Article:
Facts about PACs: The role of political programs and the importance of engagement


  • Summarizes the origin and purpose of PACS
  • Identifies PAC types and objectives
  • Describes ACSPA-SurgeonsPAC governance and disbursements

In Washington, DC, and across the country, elected officials are motivated by two things: the individuals who vote for them and those who communicate with them. Members of the American College of Surgeons (ACS) may communicate with policymakers via SurgeonsVoice, and they can support their campaigns through contributions to the ACS Professional Association Political Action Committee (ACSPA-SurgeonsPAC). In addition to focusing on the history and importance of PACs, this article addresses frequently asked questions about PACs; the difference between the ACS, the ACSPA, and the ACSPA-SurgeonsPAC; who can contribute to SurgeonsPAC; and how the PAC Board determines which candidates receive SurgeonsPAC support.

Background on PACs

PACs have been an important part of our democracy for nearly 80 years. PACs exist to pool resources from like-minded individuals, contribute to candidates’ campaigns, and advocate on behalf of their members’ common interests. In the 1970s, a series of campaign reform laws that allowed corporations, trade associations, and labor unions to form PACs undoubtedly helped facilitate the growth of PACs in the U.S. However, according to the Center for Responsive Politics, during the 2020 election, PACs contributed only 5 percent of funds raised, down from 9 percent in 2016.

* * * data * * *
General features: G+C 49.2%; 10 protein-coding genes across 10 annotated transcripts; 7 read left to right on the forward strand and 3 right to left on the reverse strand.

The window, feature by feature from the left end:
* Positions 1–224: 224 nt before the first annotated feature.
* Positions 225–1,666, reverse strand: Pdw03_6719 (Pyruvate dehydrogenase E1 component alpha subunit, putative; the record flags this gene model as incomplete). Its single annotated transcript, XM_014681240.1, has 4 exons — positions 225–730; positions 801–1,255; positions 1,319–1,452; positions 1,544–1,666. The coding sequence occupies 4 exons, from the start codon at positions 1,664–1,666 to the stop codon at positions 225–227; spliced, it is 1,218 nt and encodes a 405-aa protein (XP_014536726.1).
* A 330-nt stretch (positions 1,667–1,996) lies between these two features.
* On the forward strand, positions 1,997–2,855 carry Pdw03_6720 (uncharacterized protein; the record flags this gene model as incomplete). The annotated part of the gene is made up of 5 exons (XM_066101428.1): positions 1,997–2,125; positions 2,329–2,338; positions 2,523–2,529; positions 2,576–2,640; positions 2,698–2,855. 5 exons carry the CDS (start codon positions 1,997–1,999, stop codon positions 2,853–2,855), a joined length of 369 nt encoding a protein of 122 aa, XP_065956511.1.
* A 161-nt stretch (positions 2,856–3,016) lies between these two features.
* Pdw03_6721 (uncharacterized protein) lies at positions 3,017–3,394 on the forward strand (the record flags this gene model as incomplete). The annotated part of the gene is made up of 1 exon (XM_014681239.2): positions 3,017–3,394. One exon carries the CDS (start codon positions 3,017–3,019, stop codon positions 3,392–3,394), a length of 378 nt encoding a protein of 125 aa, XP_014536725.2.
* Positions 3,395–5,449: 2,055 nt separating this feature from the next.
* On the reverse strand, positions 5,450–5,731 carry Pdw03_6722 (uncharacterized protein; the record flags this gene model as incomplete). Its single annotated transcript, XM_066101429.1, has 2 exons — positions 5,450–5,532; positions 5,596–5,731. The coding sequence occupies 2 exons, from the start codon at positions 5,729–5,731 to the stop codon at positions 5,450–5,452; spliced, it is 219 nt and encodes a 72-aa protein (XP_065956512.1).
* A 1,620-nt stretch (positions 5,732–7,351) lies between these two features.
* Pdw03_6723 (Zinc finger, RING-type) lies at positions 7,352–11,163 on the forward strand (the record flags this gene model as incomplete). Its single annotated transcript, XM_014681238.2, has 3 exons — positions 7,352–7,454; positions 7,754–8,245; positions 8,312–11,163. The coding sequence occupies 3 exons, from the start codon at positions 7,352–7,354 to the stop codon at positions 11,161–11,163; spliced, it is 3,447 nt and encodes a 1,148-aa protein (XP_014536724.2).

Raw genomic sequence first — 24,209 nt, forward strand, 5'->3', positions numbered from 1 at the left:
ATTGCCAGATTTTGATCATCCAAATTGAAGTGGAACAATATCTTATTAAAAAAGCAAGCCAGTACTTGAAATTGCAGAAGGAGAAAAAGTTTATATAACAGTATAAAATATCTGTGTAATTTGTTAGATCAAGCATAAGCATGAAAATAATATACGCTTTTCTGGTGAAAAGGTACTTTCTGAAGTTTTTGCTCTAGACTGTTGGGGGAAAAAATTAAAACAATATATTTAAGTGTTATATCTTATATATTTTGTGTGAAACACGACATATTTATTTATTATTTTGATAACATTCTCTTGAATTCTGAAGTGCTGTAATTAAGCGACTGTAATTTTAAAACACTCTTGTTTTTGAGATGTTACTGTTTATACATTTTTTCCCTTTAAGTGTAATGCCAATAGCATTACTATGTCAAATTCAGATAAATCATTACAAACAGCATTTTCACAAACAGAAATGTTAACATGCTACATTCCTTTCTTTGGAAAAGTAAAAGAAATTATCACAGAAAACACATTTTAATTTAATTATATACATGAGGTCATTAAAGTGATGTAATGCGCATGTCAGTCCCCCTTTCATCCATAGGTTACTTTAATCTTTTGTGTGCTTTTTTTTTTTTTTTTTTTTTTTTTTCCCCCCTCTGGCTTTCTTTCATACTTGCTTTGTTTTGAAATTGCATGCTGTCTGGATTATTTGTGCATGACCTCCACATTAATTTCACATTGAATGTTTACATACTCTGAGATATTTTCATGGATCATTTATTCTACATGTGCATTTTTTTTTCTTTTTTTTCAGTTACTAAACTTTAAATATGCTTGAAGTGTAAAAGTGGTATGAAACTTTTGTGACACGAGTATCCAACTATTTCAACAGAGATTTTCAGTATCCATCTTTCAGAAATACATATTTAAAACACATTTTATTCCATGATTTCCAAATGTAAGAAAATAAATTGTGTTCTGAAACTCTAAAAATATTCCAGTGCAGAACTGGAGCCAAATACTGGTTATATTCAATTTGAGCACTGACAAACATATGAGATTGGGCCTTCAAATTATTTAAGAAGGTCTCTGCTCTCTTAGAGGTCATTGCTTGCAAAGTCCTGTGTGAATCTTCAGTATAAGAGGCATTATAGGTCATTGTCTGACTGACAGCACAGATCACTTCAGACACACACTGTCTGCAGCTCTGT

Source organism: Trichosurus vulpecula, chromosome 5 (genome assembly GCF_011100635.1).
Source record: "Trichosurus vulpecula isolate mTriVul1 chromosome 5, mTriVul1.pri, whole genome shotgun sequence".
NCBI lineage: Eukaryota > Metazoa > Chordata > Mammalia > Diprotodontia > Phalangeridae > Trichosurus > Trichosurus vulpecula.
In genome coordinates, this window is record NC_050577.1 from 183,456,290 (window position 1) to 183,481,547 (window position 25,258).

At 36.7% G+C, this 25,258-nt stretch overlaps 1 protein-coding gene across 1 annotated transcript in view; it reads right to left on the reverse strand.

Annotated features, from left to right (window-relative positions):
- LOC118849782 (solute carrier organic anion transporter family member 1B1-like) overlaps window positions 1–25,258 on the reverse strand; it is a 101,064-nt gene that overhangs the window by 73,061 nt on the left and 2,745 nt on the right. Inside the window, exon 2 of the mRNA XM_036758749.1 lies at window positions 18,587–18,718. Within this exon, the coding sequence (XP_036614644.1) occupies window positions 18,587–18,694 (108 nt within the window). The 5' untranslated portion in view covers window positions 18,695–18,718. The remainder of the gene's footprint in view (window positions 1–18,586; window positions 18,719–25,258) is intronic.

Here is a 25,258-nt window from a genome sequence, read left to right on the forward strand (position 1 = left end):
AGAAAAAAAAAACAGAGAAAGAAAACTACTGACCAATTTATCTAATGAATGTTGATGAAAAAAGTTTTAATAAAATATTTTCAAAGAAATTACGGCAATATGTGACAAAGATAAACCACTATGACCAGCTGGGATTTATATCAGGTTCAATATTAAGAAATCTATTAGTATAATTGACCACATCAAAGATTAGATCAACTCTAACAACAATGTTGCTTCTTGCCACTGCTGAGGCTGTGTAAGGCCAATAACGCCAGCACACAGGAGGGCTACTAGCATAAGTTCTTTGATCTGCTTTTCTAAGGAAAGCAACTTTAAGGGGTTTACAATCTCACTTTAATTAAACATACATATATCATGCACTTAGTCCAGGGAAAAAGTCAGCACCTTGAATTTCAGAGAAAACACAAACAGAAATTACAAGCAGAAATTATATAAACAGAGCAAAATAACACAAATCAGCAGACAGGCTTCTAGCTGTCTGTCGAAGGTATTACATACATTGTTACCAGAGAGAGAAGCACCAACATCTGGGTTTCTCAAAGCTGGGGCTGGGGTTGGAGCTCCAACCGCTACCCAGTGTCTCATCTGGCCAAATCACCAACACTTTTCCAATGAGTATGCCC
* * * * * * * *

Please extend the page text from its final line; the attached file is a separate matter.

PACs continue to focus on policy, not politics, and remain among the most transparent and regulated campaign finance entities. PAC contributions and expenditures are monitored by the Federal Election Commission (FEC) and other independent groups, such as the Center for Responsive Politics. For more information about PACs, visit OpenSecrets.org.

Most PACs represent business, labor, or other special interests and must register with the FEC within 10 days of inception. PACs may give $5,000 to a candidate committee per election (primary, general, or special)—a limit that has not increased since 1974. PACs also may contribute $15,000 annually to national party committees, such as the Democratic Congressional Campaign Committee (DCCC) or National Republican Senatorial Committee (NRSC), and $5,000 annually to other PACs and can make unlimited disbursements to Super PACs. PACs may receive up to $5,000 from any one individual, PAC, or party committee per calendar year.